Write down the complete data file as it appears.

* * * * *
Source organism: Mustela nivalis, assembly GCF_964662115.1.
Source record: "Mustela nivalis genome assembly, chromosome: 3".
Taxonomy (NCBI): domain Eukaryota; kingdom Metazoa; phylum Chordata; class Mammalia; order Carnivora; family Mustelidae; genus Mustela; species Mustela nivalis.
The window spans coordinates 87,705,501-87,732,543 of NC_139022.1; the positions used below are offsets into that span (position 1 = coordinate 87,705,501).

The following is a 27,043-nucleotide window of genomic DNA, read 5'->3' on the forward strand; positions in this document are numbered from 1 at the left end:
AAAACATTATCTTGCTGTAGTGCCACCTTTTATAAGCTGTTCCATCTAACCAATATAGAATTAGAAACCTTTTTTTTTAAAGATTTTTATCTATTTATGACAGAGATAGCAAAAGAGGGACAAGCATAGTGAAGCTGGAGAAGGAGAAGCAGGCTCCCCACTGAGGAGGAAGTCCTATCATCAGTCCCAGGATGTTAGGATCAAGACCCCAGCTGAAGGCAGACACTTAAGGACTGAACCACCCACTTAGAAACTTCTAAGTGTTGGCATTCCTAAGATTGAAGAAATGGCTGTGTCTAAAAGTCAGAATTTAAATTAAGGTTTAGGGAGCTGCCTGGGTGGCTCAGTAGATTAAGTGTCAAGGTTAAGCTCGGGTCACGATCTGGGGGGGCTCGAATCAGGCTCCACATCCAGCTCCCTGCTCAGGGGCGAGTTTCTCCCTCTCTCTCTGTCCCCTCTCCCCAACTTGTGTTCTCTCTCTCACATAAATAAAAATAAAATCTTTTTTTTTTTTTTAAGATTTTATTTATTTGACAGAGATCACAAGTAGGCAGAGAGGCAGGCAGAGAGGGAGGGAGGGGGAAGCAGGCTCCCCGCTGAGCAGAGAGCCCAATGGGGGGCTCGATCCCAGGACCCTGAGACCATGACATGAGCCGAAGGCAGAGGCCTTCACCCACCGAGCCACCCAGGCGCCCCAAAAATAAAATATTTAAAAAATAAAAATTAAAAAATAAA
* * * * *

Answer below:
Source organism: Mustela nivalis, assembly GCF_964662115.1.
Source record: "Mustela nivalis genome assembly, chromosome: 3".
Taxonomy (NCBI): domain Eukaryota; kingdom Metazoa; phylum Chordata; class Mammalia; order Carnivora; family Mustelidae; genus Mustela; species Mustela nivalis.
The window spans coordinates 87,705,501-87,732,543 of NC_139022.1; the positions used below are offsets into that span (position 1 = coordinate 87,705,501).

The following is a 27,043-nucleotide window of genomic DNA, read 5'->3' on the forward strand; positions in this document are numbered from 1 at the left end:
AAAACATTATCTTGCTGTAGTGCCACCTTTTATAAGCTGTTCCATCTAACCAATATAGAATTAGAAACCTTTTTTTTTAAAGATTTTTATCTATTTATGACAGAGATAGCAAAAGAGGGACAAGCATAGTGAAGCTGGAGAAGGAGAAGCAGGCTCCCCACTGAGGAGGAAGTCCTATCATCAGTCCCAGGATGTTAGGATCAAGACCCCAGCTGAAGGCAGACACTTAAGGACTGAACCACCCACTTAGAAACTTCTAAGTGTTGGCATTCCTAAGATTGAAGAAATGGCTGTGTCTAAAAGTCAGAATTTAAATTAAGGTTTAGGGAGCTGCCTGGGTGGCTCAGTAGATTAAGTGTCAAGGTTAAGCTCGGGTCACGATCTGGGGGGGCTCGAATCAGGCTCCACATCCAGCTCCCTGCTCAGGGGCGAGTTTCTCCCTCTCTCTCTGTCCCCTCTCCCCAACTTGTGTTCTCTCTCTCACATAAATAAAAATAAAATCTTTTTTTTTTTTTTAAGATTTTATTTATTTGACAGAGATCACAAGTAGGCAGAGAGGCAGGCAGAGAGGGAGGGAGGGGGAAGCAGGCTCCCCGCTGAGCAGAGAGCCCAATGGGGGGCTCGATCCCAGGACCCTGAGACCATGACATGAGCCGAAGGCAGAGGCCTTCACCCACCGAGCCACCCAGGCGCCCCAAAAATAAAATATTTAAAAAATAAAAATTAAAAAATAAA